Who is Stéphane Hessel?
He is the much-loved, best-selling author, former French Resistance fighter, concentration camp survivor and ex-diplomat, who died this week at the age of 95.
Tell me more.
Well, Hessel is probably best known outside France for his 2010 political pamphlet ‘Indignez Vous!’ or ‘Time for Outrage’ as it was called in English. It was a rallying call for people across the world to stand up and fight, just like he and his compatriots had done in the French Resistance. Hessel did not mean literally of course, but he wanted to see people resist the growing divide between the haves and the have-nots and stand up against the destruction of the environment. The book, which sold three million copies worldwide is credited with starting the Occupy Wall Street campaign that soon spread into a global movement. “When something outrages you, as Nazism did me, that is when you become a militant, strong and engaged,” Hessel wrote in Indignez Vous!.
But that’s not all right?
No. There’s much more to Hessel’s remarkable life. He was born in Berlin before moving to France. He became a naturalized French citizen in 1939. He fled Paris to London after the Nazi invasion where he met Charles de Gaulle. In 1944 he joined the French Resistance which led him to being arrested by the Gestapo and sent off to a concentration camp. But that did not deter a man of Hessel’s resolve and after having been sentenced to death he escaped the camp. He was later captured and sent to a second camp but Hessel escaped again and by the time he returned to Paris the French capital had been liberated.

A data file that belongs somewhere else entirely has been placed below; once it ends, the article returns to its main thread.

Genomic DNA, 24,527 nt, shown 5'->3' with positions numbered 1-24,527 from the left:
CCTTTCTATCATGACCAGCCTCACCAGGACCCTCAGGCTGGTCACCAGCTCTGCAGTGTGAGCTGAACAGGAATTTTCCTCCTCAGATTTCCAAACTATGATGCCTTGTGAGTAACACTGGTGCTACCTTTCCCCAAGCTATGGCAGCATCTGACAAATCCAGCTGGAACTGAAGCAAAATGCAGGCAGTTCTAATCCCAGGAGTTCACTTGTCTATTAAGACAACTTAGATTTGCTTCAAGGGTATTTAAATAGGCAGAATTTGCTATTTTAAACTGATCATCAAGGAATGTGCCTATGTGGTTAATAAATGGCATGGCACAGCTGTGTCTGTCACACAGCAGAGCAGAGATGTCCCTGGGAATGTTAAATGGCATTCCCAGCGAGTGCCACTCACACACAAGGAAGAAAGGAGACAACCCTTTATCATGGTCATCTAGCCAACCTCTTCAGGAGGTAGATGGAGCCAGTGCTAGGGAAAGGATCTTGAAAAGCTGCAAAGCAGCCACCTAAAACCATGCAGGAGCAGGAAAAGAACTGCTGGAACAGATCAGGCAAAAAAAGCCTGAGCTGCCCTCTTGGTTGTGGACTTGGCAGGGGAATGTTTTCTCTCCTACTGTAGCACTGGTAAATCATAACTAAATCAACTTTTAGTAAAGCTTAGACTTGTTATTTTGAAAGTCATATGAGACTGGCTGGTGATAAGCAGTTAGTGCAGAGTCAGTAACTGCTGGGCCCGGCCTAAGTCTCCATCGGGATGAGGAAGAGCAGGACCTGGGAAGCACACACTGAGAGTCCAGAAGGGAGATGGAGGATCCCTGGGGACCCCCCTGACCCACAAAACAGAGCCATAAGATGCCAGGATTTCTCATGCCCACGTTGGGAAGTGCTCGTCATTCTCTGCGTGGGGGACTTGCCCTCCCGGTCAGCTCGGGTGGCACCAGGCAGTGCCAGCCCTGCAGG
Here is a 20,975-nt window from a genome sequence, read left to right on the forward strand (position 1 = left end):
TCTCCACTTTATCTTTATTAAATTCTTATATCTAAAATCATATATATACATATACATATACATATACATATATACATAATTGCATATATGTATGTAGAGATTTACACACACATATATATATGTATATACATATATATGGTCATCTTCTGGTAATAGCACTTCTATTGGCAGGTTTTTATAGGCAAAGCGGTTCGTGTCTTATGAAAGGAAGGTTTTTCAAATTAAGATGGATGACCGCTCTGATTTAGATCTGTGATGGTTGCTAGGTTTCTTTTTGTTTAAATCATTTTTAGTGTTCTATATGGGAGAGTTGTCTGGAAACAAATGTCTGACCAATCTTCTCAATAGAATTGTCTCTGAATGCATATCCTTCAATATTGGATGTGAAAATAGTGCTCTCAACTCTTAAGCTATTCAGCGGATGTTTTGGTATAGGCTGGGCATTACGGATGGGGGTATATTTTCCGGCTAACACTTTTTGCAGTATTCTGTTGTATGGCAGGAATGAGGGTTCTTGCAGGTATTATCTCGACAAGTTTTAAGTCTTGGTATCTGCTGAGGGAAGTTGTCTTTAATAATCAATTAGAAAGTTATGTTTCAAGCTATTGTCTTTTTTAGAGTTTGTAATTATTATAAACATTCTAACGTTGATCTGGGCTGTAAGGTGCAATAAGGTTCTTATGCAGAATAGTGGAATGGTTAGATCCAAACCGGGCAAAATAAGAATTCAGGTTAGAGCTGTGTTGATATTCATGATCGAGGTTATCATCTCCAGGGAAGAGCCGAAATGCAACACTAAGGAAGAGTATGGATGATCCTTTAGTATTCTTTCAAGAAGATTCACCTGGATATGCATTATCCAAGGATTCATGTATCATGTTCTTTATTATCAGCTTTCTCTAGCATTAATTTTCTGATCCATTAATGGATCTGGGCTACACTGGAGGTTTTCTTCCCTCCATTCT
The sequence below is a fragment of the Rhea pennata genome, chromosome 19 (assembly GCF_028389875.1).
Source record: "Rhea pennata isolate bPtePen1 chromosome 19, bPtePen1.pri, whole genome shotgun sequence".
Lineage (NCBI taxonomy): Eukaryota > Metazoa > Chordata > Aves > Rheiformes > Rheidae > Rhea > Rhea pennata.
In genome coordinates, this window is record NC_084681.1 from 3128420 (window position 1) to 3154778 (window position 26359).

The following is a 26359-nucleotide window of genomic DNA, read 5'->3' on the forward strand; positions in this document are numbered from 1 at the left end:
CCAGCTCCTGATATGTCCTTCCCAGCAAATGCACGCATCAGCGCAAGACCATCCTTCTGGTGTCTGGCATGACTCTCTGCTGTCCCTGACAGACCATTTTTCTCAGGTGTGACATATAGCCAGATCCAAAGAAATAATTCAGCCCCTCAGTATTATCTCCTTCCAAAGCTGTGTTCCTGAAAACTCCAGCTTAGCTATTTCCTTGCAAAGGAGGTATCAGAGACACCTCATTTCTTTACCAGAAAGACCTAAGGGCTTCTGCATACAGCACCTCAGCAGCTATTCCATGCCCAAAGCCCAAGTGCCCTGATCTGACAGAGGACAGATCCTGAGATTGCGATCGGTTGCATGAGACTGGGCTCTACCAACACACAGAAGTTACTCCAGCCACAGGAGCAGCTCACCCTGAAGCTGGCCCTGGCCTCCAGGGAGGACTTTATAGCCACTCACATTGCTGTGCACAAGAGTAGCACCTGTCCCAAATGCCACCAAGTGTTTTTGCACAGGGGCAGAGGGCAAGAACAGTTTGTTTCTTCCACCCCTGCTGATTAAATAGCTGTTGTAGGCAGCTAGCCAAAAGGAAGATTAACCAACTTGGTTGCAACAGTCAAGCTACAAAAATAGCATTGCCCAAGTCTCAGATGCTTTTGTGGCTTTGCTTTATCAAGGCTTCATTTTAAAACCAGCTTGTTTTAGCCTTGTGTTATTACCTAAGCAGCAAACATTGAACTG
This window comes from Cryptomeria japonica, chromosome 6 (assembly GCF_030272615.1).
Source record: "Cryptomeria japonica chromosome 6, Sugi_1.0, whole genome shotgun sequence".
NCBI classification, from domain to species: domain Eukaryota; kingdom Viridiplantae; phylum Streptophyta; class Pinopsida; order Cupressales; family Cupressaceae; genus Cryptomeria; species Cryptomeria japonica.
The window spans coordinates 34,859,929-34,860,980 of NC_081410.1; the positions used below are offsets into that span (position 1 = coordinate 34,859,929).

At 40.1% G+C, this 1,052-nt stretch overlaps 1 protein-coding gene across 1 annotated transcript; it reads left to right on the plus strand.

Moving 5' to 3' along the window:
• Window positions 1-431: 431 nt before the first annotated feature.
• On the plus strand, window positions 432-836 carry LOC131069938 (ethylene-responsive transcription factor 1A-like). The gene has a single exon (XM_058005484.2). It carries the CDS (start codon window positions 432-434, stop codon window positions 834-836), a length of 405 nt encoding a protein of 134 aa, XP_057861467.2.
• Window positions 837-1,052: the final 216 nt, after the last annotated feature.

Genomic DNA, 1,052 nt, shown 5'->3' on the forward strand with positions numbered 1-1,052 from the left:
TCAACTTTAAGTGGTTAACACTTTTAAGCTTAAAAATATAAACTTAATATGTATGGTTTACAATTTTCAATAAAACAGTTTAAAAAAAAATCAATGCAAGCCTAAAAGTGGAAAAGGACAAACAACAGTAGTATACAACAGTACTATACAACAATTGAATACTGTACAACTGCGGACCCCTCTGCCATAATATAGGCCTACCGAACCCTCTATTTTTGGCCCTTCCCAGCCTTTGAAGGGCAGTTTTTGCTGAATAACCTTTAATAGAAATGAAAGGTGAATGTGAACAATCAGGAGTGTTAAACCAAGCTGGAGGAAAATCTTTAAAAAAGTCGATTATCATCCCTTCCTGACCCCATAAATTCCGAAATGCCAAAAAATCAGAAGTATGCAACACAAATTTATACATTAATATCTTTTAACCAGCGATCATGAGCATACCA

So he survived the war, what happened next?
Hessel went on to work for the United Nations as a diplomat and in 1948 he was involved in the editing of the Universal Declaration of Human Rights. Hessel regularly spoke up for the cause of the downtrodden, demanding the French government provide housing for the homeless. He was also vociferous in his condemnation of Israeli rocket attacks on Lebanon. And he was close to France’s Socialist Party. In spring 2012, Hessel was a keen supporter of François Hollande in the French presidential elections. Following Hollande’s victory, Hessel spoke of the need to be patient with the new president.
Anything else interesting about his life?
Well his uncommon upbringing in which his mother and father were involved in a three-way affair with writer Henri-Pierre Roché is believed to have inspired François Truffaut’s famous film Jules et Jim.
What was the reaction to his death in France?
With the passing of such a respected figure there was naturally an outpouring of emotion, with politicians eager to pay tribute to Hessel. Hollande said Hessel was “a huge figure whose extraordinary life was devoted to the defence of human dignity. He leaves us a lesson, which is to never accept injustice.” Prime Minister Jean-Marc Ayrault also paid a glowing tribute. “For all generations he was a source of inspiration, but also a reference. At 95 years of age he epitomized the faith in the future,” the PM said. But it was not just the politicians who reacted to Hessel’s death. There was also a spontaneous gathering on the steps of the Opera House at Bastille. Hundreds gathered to pay their respects. “I feel as though I have lost a father,” said one activist, summing up the mood. “He paved the way and now we must take on the torch.”
What did he say about himself?
Well there was one particularly poignant interview with French TV TF1, in 2012, when at the age of 94 a typically philosophical Hessel spoke lucidly about his inevitable death.
“Death is a big project of mine, the experience could perhaps be the most interesting of my life,” he said. “It’s important not to live too long. Life is enjoyable as long as you have the ability to express yourself.”
“Life is behind us, for me it was beautiful.”